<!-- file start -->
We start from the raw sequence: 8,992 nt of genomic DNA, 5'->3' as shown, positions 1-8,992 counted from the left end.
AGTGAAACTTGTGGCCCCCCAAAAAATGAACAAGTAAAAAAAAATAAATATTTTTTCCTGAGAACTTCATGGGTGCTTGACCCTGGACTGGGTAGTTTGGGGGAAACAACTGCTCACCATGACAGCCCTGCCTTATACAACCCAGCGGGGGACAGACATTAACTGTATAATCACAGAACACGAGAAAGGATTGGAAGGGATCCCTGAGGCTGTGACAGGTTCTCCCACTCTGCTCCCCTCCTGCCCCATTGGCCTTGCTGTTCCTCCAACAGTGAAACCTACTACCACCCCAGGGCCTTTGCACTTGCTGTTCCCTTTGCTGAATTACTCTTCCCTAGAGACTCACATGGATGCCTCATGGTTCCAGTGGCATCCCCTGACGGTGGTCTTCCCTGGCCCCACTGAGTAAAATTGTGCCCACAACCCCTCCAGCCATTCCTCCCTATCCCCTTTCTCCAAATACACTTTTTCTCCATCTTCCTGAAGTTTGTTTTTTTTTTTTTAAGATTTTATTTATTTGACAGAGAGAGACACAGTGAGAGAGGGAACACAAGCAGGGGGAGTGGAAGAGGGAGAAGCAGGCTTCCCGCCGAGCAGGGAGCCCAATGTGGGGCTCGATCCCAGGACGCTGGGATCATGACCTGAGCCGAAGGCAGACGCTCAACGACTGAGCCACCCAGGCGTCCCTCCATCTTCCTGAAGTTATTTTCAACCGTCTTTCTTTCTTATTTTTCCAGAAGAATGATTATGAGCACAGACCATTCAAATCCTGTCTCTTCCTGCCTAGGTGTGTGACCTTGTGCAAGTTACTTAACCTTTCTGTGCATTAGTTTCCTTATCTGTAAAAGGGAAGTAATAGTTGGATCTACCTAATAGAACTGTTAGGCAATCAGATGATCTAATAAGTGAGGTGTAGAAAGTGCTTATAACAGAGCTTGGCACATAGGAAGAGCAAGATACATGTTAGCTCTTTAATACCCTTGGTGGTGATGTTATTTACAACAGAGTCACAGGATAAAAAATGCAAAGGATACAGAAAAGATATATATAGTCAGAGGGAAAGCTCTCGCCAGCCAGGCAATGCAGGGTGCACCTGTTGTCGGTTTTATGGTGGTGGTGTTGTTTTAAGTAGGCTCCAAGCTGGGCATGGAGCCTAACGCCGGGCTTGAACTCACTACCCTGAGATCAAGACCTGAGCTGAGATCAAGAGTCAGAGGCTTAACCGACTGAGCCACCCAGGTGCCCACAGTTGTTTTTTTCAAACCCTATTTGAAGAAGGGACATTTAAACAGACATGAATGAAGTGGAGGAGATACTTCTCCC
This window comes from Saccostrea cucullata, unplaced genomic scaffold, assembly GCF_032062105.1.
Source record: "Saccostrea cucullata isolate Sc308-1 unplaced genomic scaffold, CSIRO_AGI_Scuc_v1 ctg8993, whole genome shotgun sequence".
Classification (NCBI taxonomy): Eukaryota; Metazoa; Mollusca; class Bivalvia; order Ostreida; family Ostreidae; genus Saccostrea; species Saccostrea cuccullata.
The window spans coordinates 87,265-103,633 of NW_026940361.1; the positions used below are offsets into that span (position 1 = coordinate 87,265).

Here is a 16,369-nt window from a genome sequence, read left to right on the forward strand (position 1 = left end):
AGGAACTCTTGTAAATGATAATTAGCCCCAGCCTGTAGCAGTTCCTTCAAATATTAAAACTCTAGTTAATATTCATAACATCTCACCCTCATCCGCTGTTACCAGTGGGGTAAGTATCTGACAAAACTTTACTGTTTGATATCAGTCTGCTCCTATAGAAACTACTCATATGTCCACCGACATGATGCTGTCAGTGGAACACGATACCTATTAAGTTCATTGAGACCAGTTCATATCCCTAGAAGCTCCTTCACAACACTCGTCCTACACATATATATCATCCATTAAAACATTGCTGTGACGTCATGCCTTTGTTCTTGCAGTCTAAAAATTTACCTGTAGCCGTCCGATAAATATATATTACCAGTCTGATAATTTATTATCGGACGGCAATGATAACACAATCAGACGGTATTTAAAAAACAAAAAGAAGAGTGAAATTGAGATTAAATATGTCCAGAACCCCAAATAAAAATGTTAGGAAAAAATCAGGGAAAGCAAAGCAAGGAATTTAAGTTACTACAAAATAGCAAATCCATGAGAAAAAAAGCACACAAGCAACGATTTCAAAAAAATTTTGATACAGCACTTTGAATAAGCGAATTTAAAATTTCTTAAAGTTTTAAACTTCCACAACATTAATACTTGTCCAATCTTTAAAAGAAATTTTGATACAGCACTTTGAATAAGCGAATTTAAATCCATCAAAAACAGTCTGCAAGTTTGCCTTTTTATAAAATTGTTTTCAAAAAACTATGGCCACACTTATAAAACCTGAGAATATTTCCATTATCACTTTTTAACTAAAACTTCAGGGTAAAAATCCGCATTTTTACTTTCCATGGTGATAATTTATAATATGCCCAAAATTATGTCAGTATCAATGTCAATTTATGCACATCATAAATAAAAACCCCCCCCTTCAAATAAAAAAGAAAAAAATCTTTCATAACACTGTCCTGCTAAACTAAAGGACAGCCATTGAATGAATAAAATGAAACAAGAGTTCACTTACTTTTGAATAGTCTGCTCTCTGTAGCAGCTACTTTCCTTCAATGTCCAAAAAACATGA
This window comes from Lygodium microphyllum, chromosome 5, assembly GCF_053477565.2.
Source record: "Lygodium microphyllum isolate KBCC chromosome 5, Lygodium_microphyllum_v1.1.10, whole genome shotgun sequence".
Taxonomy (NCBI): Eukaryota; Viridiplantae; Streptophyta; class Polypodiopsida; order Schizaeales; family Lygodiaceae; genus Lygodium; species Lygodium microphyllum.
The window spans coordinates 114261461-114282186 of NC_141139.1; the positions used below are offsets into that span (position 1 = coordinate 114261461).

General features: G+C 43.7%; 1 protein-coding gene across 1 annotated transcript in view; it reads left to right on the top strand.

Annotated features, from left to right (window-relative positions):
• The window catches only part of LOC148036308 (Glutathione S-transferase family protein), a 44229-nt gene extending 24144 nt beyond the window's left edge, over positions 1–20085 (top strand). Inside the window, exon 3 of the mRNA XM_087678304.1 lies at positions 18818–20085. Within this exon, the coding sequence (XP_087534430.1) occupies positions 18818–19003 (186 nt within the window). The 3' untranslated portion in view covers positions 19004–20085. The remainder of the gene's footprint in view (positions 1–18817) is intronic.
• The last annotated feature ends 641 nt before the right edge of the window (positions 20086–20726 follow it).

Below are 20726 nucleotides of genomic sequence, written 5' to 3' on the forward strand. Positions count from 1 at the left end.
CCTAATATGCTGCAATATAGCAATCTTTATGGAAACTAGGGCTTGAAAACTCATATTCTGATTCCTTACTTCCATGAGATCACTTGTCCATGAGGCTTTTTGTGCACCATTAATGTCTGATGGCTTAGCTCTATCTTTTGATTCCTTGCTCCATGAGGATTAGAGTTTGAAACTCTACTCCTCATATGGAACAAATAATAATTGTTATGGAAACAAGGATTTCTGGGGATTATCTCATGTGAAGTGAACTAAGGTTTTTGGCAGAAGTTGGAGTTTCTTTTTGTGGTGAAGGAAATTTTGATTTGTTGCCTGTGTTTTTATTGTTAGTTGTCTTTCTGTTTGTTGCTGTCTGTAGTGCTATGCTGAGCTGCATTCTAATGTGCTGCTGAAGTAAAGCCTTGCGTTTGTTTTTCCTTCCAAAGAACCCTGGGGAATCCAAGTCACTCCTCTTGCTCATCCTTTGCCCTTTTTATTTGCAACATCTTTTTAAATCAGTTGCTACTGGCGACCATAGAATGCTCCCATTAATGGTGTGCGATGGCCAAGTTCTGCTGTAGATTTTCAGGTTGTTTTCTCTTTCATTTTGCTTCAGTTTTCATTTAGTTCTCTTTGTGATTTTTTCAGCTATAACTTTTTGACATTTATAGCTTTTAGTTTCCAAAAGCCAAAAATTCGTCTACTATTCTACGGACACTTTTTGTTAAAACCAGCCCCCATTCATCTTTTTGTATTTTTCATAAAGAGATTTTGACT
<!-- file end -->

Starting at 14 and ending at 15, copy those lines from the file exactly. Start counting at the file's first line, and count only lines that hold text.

Annotated features, from left to right (window-relative positions):
• The window catches only part of LOC148036308 (Glutathione S-transferase family protein), a 44229-nt gene extending 24144 nt beyond the window's left edge, over positions 1–20085 (top strand). Inside the window, exon 3 of the mRNA XM_087678304.1 lies at positions 18818–20085. Within this exon, the coding sequence (XP_087534430.1) occupies positions 18818–19003 (186 nt within the window). The 3' untranslated portion in view covers positions 19004–20085. The remainder of the gene's footprint in view (positions 1–18817) is intronic.